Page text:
BEIJING – China on Sunday (April 3) reported 13,146 Covid-19 cases, the highest since the peak of the first wave of the pandemic more than two years ago, with a new subtype of the Omicron variant of the coronavirus identified.
There were 1,455 patients with symptoms 11,691 asymptomatic cases and no new deaths in the country, The Straits Times said, quoting China’s National Health Commission, in a report credited to AFP and Bloomberg.
State media reported a case infected with the new subtype of the virus.
It was found in a patient with mild Covid-19 in a city less than 70km from Shanghai, and had evolved from the BA.1.1 branch of the Omicron variant, the Global Times reported, citing sequencing data from local health authorities.
The report said the subtype doesn’t match others causing Covid-19 in China nor those submitted to GISAID, where scientists around the world share the coronavirus sequencing as a way to monitor mutations.
In Shanghai, the epicentre of the country’s most severe Covid-19 outbreak, nearly all of its 25 million residents were under stay-at-home orders on Saturday as officials rushed to curb the spread of the disease.
On Sunday, the city had more than 8,200 local cases – nearly 70 per cent of the nationwide total.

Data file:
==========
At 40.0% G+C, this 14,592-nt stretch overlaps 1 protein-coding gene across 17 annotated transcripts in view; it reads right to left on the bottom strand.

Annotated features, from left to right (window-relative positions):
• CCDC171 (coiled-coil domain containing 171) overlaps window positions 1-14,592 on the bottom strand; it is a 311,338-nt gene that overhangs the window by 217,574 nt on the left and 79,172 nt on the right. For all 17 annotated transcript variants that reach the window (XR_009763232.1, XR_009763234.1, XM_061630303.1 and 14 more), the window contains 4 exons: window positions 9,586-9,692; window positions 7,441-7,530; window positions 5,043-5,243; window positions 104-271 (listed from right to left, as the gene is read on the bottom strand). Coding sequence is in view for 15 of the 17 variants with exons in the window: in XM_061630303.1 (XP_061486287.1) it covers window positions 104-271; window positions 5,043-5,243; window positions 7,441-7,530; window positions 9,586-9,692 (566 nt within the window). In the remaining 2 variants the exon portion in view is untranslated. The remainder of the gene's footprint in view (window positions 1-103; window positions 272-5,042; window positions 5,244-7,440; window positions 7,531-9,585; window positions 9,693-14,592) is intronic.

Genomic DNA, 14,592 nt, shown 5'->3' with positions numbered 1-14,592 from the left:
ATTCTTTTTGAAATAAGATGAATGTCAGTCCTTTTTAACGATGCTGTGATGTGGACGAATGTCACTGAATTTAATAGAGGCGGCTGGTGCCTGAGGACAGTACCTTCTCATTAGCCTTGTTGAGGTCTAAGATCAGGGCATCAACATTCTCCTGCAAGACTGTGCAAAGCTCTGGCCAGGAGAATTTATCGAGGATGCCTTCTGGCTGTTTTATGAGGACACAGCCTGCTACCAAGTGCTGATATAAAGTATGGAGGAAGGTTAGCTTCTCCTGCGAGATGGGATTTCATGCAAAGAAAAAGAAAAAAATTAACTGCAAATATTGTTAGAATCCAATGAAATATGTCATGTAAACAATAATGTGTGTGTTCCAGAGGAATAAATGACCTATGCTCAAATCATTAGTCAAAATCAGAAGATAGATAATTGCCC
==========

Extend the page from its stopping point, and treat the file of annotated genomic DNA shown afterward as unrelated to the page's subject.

Shanghai’s restrictions threaten to snarl supply chains, with shipping giant Maersk saying on Friday that some depots in the city remained closed and trucking services would likely be hit further due to the lockdown.
Anger is rising among Shanghai residents over lockdowns that were initially announced as just for four days to mass-test the city, but now appear likely to drag into late next week or longer.
Vice-Premier Sun Chunlan arrived in Shanghai to oversee prevention efforts, as she ordered officials to curtail the outbreak “as soon as possible”, according to Xinhua.
Ms Sun, who previously went to Jilin to oversee lockdown measures in the northeast province, ordered Shanghai officials to “resolutely” conduct measures to stop the outbreak.
China is among the last remaining places following a zero-Covid-19 approach to the pandemic.